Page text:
Introduction To Brittle Failure- How Brittle Failure Occurs

Introduction To Brittle Failure- How Brittle Failure Occurs

 Material Failure: 

Failure can be defined, in general, as an event that does not accomplish its intended purpose. Failure of a material component is the loss of ability to function normally. Components of a system can fail one of many ways, for example excessive deformation, fracture, corrosion, burning-out, degradation of specific properties (thermal, electrical, or magnetic), etc. Main types of Failures in materials are , brittle failure , ductile failure , fatigue and creep fracture or failure.

Reasons Of Material Failure : 

Structural elements and machine elements can fail to perform their intended functions in three general ways: excessive elastic deformation, excessive plastic deformation or yielding, and fracture. Under the category of failure due to excessive elastic deformation, for example: too flexible machine shaft can cause rapid wear of bearing. On the other hand sudden buckling type of failure may occur. Failures due to excessive elastic deformation are controlled by the modulus of elasticity, not by the strength of the material. The most effective way to increase stiffness of a component is by tailoring the shape or dimensions. Yielding or plastic deformation may render a component useless after a certain limit. This failure is controlled by the yield strength of the material. At room temperature, continued loading over the yielding point may lead to strain hardening followed by fracture. However at elevated temperatures, failure occurs in form of time-dependent yielding known as creep. Fracture involves complete disruption of continuity of a component. It starts with initiation of a crack, followed by crack propagation. Fracture of materials may occur in three ways – brittle Failure/ductile Failure, fatigue or progressive fracture, delayed fracture. Ductile/brittle Failure occurs over short period of time, and distinguishable.

Fracture is a form of failure, and is defined as the separation or fragmentation of a solid body into two or more parts under the action of stress. Fracture that occurs over a very short time period and under simple loading conditions (static i.e. constant or slowly changing) is considered here. Fracture under complex condition, for example alternating stress, is considered in later sections.

Brittle Failure /Fracture: 

Brittle Failure / fracture that takes place with little or no preceding plastic deformation. It occurs, often at unpredictable levels of stress, by rapid crack propagation. The direction of crack propagation is very nearly perpendicular to the direction of applied tensile stress. This crack propagation corresponds to successive and repeated breaking to atomic bonds along specific crystallographic planes, and hence called cleavage fracture. This fracture is also said to be transgranular because crack propagates through grains. Thus it has a grainy or faceted texture. Most brittle fractures occur in a transgranular manner. However, brittle fracture can occur in intergranular manner i.e. crack propagates along grain boundaries. This happens only if grain boundaries contain a brittle film or if the grain-boundary region has been embrittled by the segregation of detrimental elements.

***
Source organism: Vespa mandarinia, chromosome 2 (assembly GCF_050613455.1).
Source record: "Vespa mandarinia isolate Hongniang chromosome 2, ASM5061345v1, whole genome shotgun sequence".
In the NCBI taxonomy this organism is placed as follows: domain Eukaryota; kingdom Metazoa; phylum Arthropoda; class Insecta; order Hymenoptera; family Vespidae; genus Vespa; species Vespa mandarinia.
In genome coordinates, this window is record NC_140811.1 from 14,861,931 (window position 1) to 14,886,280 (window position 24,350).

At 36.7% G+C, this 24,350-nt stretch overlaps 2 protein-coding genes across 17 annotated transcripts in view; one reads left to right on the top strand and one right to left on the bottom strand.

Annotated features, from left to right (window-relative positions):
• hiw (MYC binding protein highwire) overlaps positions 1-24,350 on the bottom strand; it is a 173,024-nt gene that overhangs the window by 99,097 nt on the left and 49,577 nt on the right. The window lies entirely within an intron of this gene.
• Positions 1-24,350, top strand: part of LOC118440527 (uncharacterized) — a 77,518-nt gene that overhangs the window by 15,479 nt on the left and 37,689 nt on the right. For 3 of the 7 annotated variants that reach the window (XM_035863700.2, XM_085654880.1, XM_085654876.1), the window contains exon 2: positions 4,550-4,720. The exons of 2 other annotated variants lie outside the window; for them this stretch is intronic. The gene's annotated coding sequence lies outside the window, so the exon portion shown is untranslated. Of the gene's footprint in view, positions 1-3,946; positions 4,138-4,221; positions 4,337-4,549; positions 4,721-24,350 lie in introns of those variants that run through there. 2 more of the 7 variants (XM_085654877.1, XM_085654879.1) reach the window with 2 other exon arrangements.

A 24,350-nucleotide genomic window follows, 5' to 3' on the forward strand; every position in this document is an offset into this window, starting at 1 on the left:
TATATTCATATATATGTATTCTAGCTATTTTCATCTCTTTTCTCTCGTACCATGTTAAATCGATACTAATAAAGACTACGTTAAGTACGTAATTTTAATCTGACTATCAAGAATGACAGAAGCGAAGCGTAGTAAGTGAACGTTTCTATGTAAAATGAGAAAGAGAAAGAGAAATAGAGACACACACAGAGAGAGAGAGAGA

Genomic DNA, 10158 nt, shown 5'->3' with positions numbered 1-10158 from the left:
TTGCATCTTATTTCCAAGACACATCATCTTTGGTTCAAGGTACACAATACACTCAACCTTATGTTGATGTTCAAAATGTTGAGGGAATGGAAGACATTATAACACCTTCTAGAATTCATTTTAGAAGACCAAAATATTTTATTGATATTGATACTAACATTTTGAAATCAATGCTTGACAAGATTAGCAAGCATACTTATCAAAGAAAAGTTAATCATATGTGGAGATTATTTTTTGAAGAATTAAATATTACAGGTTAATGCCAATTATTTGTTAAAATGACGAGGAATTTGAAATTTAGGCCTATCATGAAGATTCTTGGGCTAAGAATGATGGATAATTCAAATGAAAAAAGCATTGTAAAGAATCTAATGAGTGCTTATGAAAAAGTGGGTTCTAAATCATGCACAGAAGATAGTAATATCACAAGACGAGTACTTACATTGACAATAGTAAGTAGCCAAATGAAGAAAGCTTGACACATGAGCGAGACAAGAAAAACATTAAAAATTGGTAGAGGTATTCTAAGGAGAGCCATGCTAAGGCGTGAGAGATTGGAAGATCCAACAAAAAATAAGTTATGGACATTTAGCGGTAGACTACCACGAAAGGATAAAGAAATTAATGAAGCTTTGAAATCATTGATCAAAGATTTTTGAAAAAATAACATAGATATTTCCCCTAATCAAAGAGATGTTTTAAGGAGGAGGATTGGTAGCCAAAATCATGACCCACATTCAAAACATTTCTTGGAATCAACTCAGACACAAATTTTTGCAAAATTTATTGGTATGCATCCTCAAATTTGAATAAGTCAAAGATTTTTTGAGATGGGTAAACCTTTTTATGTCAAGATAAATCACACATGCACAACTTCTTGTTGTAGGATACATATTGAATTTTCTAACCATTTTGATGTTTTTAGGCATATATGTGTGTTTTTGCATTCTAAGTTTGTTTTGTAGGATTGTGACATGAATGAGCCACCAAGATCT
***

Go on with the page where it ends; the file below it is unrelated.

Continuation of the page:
Brittle failure example
Brittle failure example

brittle fracture in metals is believed to take place in three stages –

(1) plastic deformation that causes dislocation pile-ups at obstacles,

(2) micro-crack nucleation as a result of build-up of shear stresses,

(3) eventual crack propagation under applied stress aided by stored elastic energy.

As mentioned earlier, brittle fracture occurs without any warning sign, thus it needs to be avoided. Hence brittle fracture and its mechanism have been analyzed to a great extent compared to ductile fracture. Brittle fracture usually occurs at stress levels well below those predicted theoretically from the inherent strength due to atomic or molecular bonds. This situation in some respects is analogous to the discrepancy between the theoretical strength shear strength of perfect crystals and their observed lower yield strength values.

Sachin Thorat

Sachin is a B-TECH graduate in Mechanical Engineering from a reputed Engineering college. Currently, he is working in the sheet metal industry as a designer. Additionally, he has interested in Product Design, Animation, and Project design. He also likes to write articles related to the mechanical engineering field and tries to motivate other mechanical engineering students by his innovative project ideas, design, models and videos.

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